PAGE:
Financial counseling receives large grant from insurance giant


Powercat Financial Counseling received a $10,000 grant from State Farm Insurance in a special ceremony Monday night in the Town Hall room of the Leadership Studies Building.

Virginia Moxley, dean of the College of Human Ecology praised the setup of the financial counseling center.

“It has proven to be a really good consideration, we have founded a student financial center grounded in financial planning, yes that makes sense,” Moxely said. “It should have its front door in student government, that is also a great idea, and as a result we have a partnership with the college of business.”

Powercat Financial Counseling helps students learn how to budget, prevent identity theft, manage debt and plan for expenses during and after college.

Jodi Kaus, director of Powercat Financial Counseling, said the service has not been around for a long time.

“Really it’s so new, we’ve created this enterprise in such a short time, two years,” Kaus said. “People always ask how long it took to get set up, five or six years? No, two.”

Next year, the group will have 18 counselors, five new and 13 returning, as well as an additional 20 members on the advisory committee. The counselors spend a semester training, and they include financial planning, business, agriculture economics and economics majors. The advisory committee is more diverse, and their tasks for next year involve raising more awareness about the counseling services.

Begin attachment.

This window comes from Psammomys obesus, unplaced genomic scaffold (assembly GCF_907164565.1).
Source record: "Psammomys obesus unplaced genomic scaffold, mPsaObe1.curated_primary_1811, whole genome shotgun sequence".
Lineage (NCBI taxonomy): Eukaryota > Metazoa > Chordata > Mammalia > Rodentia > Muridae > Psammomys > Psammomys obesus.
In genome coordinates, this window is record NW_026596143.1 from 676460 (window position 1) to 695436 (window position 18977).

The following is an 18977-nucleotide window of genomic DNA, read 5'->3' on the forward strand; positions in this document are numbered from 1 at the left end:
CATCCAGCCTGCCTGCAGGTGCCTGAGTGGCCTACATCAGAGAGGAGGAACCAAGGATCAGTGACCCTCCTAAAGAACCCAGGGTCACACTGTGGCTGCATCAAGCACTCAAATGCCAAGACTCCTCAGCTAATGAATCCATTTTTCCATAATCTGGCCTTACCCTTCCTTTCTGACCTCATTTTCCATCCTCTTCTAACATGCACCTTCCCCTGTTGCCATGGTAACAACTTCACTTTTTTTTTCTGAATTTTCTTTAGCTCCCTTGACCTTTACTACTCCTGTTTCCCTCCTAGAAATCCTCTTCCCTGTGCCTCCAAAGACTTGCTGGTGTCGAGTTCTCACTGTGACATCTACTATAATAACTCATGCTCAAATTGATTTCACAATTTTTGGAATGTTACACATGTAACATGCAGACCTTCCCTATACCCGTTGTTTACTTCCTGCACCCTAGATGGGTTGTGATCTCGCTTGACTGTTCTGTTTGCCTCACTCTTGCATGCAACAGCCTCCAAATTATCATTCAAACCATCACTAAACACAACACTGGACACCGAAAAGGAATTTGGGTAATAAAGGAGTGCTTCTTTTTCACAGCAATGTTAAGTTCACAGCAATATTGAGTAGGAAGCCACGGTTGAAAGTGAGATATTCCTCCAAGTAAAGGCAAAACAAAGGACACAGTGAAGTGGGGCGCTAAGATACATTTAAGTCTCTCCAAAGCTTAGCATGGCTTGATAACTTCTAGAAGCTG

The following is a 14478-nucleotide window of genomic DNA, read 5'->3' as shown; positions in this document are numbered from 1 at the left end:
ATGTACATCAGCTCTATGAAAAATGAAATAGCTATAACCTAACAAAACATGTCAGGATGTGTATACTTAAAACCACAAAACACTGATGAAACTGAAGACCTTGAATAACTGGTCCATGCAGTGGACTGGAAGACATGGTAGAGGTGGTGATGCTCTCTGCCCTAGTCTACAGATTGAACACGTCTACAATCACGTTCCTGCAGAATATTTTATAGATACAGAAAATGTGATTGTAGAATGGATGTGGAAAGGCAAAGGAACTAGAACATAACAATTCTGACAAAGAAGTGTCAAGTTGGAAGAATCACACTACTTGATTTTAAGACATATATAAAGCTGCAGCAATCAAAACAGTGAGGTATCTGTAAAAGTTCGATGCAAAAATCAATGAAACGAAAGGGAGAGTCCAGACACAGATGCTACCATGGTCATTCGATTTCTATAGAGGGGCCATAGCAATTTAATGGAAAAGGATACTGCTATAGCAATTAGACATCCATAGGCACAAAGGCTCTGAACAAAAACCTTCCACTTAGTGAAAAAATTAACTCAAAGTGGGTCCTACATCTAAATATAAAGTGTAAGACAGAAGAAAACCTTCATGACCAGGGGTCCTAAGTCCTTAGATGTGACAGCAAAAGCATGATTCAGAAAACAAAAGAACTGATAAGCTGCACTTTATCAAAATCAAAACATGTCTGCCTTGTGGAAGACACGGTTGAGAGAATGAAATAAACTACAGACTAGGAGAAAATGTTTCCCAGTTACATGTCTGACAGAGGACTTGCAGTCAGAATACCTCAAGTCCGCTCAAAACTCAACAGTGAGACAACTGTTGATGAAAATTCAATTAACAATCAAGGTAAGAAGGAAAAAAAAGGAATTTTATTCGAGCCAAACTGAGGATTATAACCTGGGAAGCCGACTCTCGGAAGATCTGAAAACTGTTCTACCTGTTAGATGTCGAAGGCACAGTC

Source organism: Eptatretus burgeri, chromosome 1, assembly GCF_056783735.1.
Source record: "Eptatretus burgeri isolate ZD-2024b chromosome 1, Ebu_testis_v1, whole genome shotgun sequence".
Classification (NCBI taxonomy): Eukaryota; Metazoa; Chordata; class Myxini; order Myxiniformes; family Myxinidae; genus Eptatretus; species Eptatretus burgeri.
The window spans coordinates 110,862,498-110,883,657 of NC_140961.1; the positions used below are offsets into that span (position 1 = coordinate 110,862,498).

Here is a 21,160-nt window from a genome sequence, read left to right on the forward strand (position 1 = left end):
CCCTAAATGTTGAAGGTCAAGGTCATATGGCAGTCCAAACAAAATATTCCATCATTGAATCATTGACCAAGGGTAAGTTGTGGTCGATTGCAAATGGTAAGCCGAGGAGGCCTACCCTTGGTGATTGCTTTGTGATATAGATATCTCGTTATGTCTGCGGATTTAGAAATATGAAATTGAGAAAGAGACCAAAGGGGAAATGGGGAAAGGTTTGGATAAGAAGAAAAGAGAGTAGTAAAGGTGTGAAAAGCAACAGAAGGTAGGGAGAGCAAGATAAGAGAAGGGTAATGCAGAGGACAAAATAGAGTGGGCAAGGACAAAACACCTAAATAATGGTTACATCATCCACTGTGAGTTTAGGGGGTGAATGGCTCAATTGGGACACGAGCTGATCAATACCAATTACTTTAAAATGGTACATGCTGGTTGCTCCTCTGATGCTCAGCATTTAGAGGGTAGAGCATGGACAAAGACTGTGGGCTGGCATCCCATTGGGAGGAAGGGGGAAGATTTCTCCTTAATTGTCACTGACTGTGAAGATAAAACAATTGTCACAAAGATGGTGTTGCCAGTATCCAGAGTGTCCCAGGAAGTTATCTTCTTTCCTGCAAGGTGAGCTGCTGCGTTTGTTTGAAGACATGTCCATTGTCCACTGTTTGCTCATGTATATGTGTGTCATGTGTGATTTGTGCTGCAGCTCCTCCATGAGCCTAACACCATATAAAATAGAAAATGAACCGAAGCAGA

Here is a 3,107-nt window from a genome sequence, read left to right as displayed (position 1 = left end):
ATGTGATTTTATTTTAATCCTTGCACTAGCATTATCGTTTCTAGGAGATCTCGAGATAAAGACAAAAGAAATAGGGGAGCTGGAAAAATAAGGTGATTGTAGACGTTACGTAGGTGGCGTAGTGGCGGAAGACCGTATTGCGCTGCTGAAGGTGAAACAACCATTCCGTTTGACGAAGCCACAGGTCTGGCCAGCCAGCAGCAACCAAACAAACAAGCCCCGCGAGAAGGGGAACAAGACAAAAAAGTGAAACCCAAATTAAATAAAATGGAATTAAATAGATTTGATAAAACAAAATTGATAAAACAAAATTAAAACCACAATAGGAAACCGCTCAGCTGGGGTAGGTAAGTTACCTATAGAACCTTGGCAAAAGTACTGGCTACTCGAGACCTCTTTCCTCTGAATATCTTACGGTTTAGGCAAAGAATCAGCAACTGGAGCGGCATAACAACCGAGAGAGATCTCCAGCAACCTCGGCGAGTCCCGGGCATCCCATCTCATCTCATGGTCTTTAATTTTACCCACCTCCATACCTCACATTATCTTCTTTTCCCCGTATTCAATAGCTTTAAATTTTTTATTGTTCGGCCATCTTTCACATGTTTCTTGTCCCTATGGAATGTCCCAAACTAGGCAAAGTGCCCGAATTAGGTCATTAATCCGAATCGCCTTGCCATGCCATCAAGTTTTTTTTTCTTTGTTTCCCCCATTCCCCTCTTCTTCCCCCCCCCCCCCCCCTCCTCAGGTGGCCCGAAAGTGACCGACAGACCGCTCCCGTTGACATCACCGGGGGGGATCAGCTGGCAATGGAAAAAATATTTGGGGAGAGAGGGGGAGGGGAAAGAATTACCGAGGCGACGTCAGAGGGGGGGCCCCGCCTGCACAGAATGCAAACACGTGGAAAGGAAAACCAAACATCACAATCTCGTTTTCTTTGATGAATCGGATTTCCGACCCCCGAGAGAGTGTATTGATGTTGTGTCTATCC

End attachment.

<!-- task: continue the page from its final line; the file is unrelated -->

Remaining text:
Laura Weiss-Cook, graduate student in family studies and human services, spoke at the presentation of the award on how the counseling service has benefited her.

“Powercat Financial Counseling has enabled me to be a better future professional,” Weiss-Cook said. “How to meet with clients, how to think on the fly, and how to take copious notes.”

Not content to rest on their laurels, Powercat Financial Counseling is now applying for a $100,000 grant to help make students at K-State more financially literate.

“We want to create a financial culture change so students aren’t just working with an advisor on an academic plan, but also so they can work with a financial planner,” Kaus said. “Some students walk in as seniors for the first time and are contemplating how to pay off their loans and start their career.”

Moxley said Powercat Financial Counseling has the potential to make an enormous impact at K-State.

“Just imagining changing the culture of way the young people in college approach finances, so when they graduate they either leave with assets accumulated or lower levels of debt,” Moxley. “They find their way through college without a debt that will compromise their future well-being.”